Should you move to Lower Merion?
Pre-pandemic, much of the decision of where to live was tied to where you worked. For many, the recent shift in employer tolerance of a work-from-home model has opened up lots of new options. Lower Merion, a township comprised of a group of towns along Philadelphia’s Main Line, has proven a strong contender. Recently voted one of America’s top 100 places to live, Lower Merion offers some of the most sought after features, including:
- An extremely highly rated public school district
- Easy access to public transportation, highways and the airport
- Proximity to arts, culture, sporting events, world-class restaurants and other big city advantages
- High safety index
- Beautiful natural surroundings
- Historic identity
- Consistently desirable real estate
- Significant job opportunities
- Ample township services
Lower Merion School District, depending on which ranking website you use, is rated one of the best in the state. Niche rates it #4 out of 500 districts. School Digger rates it #7. US News and World Report rates Lower Merion High School #10. High test scores support the ratings, but other metrics, including teacher “grading”, sports participation, student body diversity and facilities/resources are also considered.
Access to transportation
Whether you want to drive, fly, take the regional rail or bus or get on Amtrak or a bus to another city, Lower Merion is incredibly well-located. It is about 30 minutes from the airport, and less to Amtrak’s 30th St. station which provides both train and bus options. The regional SEPTA bus and train systems offers routes and stops throughout the township. Major highways, including 76, 276, 476 and 95 are all within minutes.
Proximity to arts, culture and other city perks
From museums to theater, music and other performing arts, nearby Philadelphia doesn’t disappoint. The capital of the mural arts movement and home to many festivals, annual events and historic attractions (as well as the Jersey shore and Poconos), this general region is highly attractive. Lower Merion is about half an hour from many of these destinations. Professional sports teams (football, baseball, basketball, hockey and soccer) play nearby as well. The township is remarkably well-positioned to take advantage of all the city has to offer without the negatives–parking here is easy, there are lots of parks and trees (it is not a “concrete jungle”) and little traffic.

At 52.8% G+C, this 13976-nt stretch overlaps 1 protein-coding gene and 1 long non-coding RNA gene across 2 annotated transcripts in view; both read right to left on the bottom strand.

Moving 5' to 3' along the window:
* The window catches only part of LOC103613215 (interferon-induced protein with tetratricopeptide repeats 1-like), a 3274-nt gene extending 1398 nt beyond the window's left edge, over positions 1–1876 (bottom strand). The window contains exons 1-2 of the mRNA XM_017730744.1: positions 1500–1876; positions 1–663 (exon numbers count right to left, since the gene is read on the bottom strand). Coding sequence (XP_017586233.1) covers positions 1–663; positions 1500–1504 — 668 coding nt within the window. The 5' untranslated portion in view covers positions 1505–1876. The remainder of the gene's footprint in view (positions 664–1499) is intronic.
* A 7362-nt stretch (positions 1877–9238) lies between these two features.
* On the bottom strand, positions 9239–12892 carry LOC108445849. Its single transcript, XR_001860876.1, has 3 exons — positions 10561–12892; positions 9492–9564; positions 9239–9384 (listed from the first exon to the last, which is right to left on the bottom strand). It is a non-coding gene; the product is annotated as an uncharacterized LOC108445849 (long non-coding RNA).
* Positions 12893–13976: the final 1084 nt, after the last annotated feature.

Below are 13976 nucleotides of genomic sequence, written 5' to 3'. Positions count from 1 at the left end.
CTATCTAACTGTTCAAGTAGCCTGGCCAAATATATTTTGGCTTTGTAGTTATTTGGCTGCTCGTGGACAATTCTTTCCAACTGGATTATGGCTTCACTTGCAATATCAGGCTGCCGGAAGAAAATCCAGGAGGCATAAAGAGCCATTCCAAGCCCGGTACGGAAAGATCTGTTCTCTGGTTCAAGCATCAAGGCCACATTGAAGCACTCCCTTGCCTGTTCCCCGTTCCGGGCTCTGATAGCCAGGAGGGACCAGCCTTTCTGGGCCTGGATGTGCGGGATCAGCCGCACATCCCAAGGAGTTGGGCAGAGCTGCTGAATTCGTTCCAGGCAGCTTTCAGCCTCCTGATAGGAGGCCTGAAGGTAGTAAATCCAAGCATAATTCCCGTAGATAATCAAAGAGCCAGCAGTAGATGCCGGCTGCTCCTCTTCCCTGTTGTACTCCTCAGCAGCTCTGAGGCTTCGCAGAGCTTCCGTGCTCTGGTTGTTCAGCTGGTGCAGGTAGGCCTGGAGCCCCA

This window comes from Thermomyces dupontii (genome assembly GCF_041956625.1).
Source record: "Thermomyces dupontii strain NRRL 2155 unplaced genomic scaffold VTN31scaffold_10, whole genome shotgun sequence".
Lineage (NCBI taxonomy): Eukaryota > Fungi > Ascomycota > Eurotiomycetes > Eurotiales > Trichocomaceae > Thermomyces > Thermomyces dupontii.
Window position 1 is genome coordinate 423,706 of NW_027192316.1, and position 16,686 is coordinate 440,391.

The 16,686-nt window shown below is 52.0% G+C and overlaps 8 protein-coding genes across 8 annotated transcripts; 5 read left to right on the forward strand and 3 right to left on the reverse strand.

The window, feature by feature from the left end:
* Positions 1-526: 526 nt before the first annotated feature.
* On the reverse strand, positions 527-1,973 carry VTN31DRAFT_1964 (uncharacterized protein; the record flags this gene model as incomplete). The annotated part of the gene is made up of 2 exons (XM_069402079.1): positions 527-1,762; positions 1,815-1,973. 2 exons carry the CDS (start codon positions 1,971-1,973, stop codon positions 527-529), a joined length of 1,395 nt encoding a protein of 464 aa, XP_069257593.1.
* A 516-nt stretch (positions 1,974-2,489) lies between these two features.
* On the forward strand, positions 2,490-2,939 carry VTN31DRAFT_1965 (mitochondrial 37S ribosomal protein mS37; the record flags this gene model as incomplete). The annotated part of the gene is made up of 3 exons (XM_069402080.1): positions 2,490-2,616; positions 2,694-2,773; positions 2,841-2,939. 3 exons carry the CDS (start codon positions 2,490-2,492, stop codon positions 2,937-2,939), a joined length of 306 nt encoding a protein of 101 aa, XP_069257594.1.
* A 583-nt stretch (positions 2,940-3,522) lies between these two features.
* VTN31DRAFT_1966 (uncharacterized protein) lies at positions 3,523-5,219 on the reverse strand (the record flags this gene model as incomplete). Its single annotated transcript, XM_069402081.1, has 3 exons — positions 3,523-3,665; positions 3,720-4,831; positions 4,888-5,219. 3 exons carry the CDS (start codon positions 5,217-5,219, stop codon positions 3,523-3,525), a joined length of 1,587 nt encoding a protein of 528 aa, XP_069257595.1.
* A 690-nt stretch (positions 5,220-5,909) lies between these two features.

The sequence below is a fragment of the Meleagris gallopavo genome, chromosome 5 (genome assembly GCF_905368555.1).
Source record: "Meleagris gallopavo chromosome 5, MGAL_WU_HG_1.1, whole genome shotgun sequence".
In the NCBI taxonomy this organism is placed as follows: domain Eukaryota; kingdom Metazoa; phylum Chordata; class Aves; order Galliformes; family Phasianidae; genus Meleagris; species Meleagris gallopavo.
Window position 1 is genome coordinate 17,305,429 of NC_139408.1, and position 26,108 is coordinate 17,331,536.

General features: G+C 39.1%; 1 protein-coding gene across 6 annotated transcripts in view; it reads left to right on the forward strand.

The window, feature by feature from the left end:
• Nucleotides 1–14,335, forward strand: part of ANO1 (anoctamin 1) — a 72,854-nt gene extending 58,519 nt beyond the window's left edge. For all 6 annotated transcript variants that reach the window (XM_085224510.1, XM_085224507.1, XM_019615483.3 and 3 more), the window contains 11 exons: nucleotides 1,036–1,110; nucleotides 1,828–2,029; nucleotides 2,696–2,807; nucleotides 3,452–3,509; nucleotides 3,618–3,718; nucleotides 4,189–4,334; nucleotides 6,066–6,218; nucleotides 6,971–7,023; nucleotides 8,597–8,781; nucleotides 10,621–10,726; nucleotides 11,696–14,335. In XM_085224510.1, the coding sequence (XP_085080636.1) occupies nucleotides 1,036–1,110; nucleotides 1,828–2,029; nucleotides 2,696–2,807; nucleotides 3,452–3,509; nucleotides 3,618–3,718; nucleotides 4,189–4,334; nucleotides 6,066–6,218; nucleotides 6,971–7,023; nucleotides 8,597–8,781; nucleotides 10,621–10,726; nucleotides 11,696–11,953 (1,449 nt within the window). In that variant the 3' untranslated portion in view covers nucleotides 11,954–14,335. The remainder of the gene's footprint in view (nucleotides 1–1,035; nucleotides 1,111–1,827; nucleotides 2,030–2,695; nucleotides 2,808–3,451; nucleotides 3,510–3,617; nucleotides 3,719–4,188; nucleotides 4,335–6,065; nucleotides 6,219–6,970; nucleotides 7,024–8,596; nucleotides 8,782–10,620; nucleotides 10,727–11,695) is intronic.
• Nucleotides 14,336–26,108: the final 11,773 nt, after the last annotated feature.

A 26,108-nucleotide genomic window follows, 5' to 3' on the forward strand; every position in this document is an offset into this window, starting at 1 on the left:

Lower Merion is safe
While no area boasts zero crime, Lower Merion rates as very safe. The most common crime is property crime and violent crime occurs rarely. Most residents report feeling safe walking alone, even at night. Additionally, the Lower Merion Police Department has very quick response times and maintains a visible presence, adding to the sense of safety.
Beautiful natural surroundings
People often remark on the beauty of the area and refer to it as a park-like setting. Because Lower Merion has been populated since the late 1600s, the landscape features mature trees and other plantings. The streets are, in many cases, windy and somewhat hilly, so the effect is the opposite of an open plain. Lower Merion is home to many creeks and historic old mills. Add in the many attractive stone buildings and the result high marks for curb appeal in the township.